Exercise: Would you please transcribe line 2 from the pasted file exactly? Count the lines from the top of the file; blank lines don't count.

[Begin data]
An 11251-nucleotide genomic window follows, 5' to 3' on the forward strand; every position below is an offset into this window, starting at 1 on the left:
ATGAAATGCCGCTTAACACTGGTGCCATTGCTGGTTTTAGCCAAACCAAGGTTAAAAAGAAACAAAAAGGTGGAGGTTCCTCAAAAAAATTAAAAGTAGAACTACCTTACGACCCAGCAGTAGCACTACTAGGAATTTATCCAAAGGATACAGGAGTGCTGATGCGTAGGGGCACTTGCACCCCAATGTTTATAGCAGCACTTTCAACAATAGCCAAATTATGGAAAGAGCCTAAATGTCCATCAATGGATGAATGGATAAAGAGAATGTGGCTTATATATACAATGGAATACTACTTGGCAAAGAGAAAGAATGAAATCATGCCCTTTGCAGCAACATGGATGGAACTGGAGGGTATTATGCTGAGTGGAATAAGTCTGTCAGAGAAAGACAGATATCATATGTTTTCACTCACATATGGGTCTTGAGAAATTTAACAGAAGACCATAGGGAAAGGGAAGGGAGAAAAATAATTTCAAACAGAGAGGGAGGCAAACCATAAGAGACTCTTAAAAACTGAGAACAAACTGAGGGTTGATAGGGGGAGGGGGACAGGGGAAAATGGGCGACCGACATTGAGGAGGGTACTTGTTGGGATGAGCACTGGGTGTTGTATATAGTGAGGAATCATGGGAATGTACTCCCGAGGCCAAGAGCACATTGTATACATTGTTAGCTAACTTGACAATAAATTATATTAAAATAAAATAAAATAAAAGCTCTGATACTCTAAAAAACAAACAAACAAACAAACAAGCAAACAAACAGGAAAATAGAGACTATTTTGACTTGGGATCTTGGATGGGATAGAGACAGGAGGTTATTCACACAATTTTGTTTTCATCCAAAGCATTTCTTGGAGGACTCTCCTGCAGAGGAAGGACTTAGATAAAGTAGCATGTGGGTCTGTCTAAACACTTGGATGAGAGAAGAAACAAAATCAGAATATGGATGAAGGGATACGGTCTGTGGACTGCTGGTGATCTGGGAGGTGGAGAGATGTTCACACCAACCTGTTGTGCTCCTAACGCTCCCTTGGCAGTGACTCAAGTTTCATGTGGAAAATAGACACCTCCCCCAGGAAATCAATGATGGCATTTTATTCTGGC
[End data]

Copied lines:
ATGAAATGCCGCTTAACACTGGTGCCATTGCTGGTTTTAGCCAAACCAAGGTTAAAAAGAAACAAAAAGGTGGAGGTTCCTCAAAAAAATTAAAAGTAGAACTACCTTACGACCCAGCAGTAGCACTACTAGGAATTTATCCAAAGGATACAGGAGTGCTGATGCGTAGGGGCACTTGCACCCCAATGTTTATAGCAGCACTTTCAACAATAGCCAAATTATGGAAAGAGCCTAAATGTCCATCAATGGATGAATGGATAAAGAGAATGTGGCTTATATATACAATGGAATACTACTTGGCAAAGAGAAAGAATGAAATCATGCCCTTTGCAGCAACATGGATGGAACTGGAGGGTATTATGCTGAGTGGAATAAGTCTGTCAGAGAAAGACAGATATCATATGTTTTCACTCACATATGGGTCTTGAGAAATTTAACAGAAGACCATAGGGAAAGGGAAGGGAGAAAAATAATTTCAAACAGAGAGGGAGGCAAACCATAAGAGACTCTTAAAAACTGAGAACAAACTGAGGGTTGATAGGGGGAGGGGGACAGGGGAAAATGGGCGACCGACATTGAGGAGGGTACTTGTTGGGATGAGCACTGGGTGTTGTATATAGTGAGGAATCATGGGAATGTACTCCCGAGGCCAAGAGCACATTGTATACATTGTTAGCTAACTTGACAATAAATTATATTAAAATAAAATAAAATAAAAGCTCTGATACTCTAAAAAACAAACAAACAAACAAACAAGCAAACAAACAGGAAAATAGAGACTATTTTGACTTGGGATCTTGGATGGGATAGAGACAGGAGGTTATTCACACAATTTTGTTTTCATCCAAAGCATTTCTTGGAGGACTCTCCTGCAGAGGAAGGACTTAGATAAAGTAGCATGTGGGTCTGTCTAAACACTTGGATGAGAGAAGAAACAAAATCAGAATATGGATGAAGGGATACGGTCTGTGGACTGCTGGTGATCTGGGAGGTGGAGAGATGTTCACACCAACCTGTTGTGCTCCTAACGCTCCCTTGGCAGTGACTCAAGTTTCATGTGGAAAATAGACACCTCCCCCAGGAAATCAATGATGGCATTTTATTCTGGC